Sunday, May 8, 2011

Defeating the SentriLock Realtor Lockbox

It's been a long time since I've done any physical security hacking, but recently I came across an interesting vulnerability almost by chance.

For some time I've had an old SentriLock Realtor lockbox kicking around in the garage. It's the type of thing your real estate agent puts on the door while your house is on the market so other agents can get the key to show your house. I didn't have any way to get it open, so I'd never made any attempt to figure out how it worked. Last year I did a liquid nitrogen demo for a bunch of friends - we spent an evening breaking things and making ice cream. While I was gathering up things to freeze and break, I came across the lockbox. I threw it in the pile, and when we were done shattering carnations and racquetballs, we soaked the lockbox for a couple of minutes and attacked it with a sledge hammer. The box held up reasonably well, but a solid blow to the key compartment door shattered it.

The unit sat on a table for about a year, and recently I saw it there and realized that with the compartment open, the only thing holding it closed was a pair of screws. I took them out with my Leatherman and opened it up.

(Pictures to follow later, I left the unit in the shop and I'm blogging from home on a dull Sunday night.)

There's a single circuit board in the unit with the contacts for a rubber keypad on one side and components on the other. The only actuator is a small gear motor that drives the latch mechanism. This is where I noticed a design flaw.

The motor's leads connect to the PCB near the '1' button on the keypad, and the pads are exposed on the keypad side. The keypad itself is soft silicone rubber, and the PCB is separated from the front of the housing by the thickness of the silicone sheet. Therein lies the problem: If you rip off the '1' button (or the do-not-disturb indicator) you can stick a couple of angled probes (I used curved tweezers) into the hole and inject a voltage directly to the latch motor. With properly constructed probes, you could probably do this by piercing the keypad and not have to damage it significantly. As it is, you could easily stick the button back on with some silicone adhesive around the edges and very likely avoid detection.

My unit was pretty significantly damaged by the beating it took from the sledge hammer, so I can't do a proper demo here. If anyone happens to have an undamaged unit they'd like to contribute, I'd be happy to give it a shot.

I emailed the company to inform them of my discovery, and to my surprise I received a response from the founder and CEO, Scott Fisher, within an hour. He stated that the model I've got hasn't been made in a few years, and that there have been improvements since then. Based on the white paper for their new model, it sounds like they're meeting significantly more stringent security standards these days.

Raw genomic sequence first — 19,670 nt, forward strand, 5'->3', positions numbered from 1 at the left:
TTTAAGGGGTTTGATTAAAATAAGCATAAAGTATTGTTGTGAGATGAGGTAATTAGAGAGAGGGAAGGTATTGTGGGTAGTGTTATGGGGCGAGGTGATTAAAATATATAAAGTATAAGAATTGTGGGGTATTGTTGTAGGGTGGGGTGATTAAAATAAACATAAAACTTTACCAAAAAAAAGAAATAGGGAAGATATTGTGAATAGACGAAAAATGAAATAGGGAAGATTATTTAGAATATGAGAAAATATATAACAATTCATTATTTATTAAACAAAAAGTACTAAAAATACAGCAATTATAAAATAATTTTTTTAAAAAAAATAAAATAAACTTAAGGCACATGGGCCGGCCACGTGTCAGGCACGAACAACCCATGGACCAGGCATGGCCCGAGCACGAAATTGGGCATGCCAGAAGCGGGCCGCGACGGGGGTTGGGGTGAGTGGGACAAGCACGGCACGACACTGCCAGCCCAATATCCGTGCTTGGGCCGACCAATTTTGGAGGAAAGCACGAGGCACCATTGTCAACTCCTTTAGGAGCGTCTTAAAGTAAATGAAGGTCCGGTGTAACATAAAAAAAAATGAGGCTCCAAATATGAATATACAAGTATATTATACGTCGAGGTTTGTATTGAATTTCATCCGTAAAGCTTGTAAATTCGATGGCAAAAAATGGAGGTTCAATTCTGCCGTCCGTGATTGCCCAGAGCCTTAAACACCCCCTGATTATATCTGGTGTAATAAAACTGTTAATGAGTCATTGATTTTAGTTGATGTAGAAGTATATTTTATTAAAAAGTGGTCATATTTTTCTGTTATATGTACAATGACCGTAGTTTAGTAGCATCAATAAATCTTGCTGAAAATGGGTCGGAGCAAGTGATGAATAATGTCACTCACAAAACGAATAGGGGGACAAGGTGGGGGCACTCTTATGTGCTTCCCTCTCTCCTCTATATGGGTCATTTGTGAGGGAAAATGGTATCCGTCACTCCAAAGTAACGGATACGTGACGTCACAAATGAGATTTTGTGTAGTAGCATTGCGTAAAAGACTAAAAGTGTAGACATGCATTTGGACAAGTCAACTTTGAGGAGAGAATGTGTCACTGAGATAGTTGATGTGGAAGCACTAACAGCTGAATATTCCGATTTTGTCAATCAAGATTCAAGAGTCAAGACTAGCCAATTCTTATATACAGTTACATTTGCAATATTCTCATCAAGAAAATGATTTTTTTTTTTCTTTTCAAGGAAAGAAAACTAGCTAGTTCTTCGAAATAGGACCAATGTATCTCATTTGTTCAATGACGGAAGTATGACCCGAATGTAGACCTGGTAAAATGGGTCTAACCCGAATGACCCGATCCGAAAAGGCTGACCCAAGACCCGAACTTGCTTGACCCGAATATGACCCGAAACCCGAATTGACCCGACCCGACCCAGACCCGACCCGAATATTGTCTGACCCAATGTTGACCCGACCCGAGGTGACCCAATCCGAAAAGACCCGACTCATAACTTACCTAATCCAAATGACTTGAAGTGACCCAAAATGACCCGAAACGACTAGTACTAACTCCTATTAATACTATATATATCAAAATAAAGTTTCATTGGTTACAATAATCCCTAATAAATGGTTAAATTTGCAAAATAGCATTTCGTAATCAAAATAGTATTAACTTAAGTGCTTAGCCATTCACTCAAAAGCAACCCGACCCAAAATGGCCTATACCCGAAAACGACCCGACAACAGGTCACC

The chances of anyone using this flaw to break into a house are pretty slim, especially when a rock through a window will accomplish the same thing. What's most interesting to me is the gap in their analysis of the threat space that this vulnerability would imply. The mechanical construction of the lockbox seems to be more than adequate - I'd certainly have had a lot of trouble forcing it by less violent means than I used, especially if it was still hanging on a door. And presumably the smart card system has a reasonable degree of security (though this is something I'd also like to check out if I had time), but it's like they didn't anticipate a direct electrical attack on the PCB. Simply relocating the motor leads would have made it considerably more difficult to exploit - there could still be other interesting traces accessible through the keypad openings, but they'd take considerably more precision to tap into.

It also seems likely that it was an economic decision that led to the flaw. Using a single PCB to handle both the control functions and the keypad undoubtedly reduced component costs, mechanical complexity, and assembly time, but compromised the design in a way that would not be tolerated in something like an electronic safe or an alarm system.

In fact, next time I'll cover the cheap Chinese safe I just got on eBay - and how they got the keypad separation right, but still managed to leave the safe vulnerable to a simple, non-invasive attack that lets an unskilled intruder open it in seconds without any tools. It's simultaneously an interesting flaw and kind of a bummer, since I'd intended to actually keep stuff in the safe.